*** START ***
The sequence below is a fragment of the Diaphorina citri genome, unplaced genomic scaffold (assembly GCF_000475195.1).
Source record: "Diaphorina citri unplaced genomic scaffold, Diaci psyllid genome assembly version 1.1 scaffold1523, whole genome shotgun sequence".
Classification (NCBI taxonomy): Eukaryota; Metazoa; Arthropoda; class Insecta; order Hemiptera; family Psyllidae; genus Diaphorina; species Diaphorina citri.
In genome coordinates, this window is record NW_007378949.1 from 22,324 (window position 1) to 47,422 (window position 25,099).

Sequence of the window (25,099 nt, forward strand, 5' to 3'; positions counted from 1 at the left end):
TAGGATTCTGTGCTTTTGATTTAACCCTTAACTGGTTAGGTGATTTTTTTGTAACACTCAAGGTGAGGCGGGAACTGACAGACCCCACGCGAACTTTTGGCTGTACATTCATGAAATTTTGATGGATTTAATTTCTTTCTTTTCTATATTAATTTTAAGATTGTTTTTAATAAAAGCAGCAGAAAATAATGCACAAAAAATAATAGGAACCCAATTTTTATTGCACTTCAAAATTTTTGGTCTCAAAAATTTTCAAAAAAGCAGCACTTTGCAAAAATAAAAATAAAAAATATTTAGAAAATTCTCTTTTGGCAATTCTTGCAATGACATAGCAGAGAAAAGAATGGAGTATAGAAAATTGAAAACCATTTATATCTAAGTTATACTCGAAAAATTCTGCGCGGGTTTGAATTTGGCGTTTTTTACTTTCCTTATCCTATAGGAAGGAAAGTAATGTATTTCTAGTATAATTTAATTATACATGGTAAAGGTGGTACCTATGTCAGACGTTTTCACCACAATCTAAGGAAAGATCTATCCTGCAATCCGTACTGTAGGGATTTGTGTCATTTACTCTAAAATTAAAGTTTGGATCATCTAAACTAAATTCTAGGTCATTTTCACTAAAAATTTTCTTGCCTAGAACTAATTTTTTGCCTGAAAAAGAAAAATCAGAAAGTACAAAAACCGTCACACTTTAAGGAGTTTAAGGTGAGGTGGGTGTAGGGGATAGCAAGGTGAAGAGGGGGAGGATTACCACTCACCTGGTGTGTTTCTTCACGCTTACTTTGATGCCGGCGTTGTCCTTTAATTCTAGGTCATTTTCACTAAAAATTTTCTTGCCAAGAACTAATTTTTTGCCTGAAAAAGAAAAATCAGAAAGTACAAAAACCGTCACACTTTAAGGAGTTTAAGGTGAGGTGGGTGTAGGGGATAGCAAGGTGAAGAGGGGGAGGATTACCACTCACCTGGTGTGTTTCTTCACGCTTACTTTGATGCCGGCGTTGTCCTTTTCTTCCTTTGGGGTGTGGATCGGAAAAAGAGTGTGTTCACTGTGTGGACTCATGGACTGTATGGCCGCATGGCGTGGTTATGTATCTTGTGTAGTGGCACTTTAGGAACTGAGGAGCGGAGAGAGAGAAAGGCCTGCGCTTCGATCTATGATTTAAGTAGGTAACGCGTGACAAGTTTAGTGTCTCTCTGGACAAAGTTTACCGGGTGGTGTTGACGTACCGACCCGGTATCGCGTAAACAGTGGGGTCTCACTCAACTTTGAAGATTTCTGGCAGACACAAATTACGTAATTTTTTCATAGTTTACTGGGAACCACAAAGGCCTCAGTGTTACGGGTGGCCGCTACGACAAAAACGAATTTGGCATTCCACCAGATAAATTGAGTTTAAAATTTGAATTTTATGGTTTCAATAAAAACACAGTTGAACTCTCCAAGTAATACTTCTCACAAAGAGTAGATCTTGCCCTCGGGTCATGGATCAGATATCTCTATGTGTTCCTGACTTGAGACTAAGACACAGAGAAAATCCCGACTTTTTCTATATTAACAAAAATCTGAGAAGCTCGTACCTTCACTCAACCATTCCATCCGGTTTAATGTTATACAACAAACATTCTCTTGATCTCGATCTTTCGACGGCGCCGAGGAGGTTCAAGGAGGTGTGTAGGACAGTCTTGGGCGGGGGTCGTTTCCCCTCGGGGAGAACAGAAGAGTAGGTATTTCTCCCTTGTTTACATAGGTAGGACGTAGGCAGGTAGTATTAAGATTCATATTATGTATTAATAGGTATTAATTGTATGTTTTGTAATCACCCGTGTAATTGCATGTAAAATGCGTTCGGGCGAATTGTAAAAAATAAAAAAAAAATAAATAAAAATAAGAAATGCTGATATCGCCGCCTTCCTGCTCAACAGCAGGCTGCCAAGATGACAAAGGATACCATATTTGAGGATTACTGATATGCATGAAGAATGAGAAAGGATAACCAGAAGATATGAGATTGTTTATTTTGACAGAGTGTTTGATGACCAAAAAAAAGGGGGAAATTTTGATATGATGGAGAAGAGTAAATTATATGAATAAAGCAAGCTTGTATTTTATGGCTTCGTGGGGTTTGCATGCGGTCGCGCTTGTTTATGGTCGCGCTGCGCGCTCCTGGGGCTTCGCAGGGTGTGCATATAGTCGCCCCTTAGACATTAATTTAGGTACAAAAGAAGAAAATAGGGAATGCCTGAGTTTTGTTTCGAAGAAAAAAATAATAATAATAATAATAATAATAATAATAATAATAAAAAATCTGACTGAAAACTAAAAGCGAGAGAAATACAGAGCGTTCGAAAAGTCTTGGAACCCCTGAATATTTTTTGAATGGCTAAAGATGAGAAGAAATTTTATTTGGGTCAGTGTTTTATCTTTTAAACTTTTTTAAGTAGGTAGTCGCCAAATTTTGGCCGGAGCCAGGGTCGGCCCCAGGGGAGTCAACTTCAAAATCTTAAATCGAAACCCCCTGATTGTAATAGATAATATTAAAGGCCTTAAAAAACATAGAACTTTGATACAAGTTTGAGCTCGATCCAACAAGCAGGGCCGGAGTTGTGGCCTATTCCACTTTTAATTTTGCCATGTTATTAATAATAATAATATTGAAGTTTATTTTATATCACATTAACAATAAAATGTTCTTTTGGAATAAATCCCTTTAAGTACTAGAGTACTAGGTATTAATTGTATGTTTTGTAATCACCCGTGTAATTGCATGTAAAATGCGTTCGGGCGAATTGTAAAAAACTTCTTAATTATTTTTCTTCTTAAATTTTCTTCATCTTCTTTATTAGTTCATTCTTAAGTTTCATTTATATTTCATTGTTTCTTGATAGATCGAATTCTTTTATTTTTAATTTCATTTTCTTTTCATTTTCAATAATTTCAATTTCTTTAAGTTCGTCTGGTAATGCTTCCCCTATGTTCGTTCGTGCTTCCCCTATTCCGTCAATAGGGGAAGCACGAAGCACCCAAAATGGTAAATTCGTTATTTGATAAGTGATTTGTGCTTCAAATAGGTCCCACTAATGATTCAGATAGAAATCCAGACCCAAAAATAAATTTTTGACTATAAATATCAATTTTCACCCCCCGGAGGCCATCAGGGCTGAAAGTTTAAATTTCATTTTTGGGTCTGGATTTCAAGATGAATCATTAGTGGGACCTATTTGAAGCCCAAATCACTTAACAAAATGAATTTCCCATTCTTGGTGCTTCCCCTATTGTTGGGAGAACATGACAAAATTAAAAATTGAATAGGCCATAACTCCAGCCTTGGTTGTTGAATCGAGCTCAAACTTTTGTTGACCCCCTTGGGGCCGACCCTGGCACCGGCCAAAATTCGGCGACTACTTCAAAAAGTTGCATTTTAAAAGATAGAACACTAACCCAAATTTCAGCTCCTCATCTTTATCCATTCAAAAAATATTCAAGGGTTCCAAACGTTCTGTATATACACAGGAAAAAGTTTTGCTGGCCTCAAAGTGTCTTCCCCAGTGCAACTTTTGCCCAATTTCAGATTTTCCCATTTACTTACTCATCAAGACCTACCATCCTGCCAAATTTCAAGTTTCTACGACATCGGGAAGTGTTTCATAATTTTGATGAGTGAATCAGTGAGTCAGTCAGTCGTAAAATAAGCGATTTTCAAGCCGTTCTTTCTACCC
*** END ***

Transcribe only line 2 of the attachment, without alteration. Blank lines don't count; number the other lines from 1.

Source record: "Diaphorina citri unplaced genomic scaffold, Diaci psyllid genome assembly version 1.1 scaffold1523, whole genome shotgun sequence".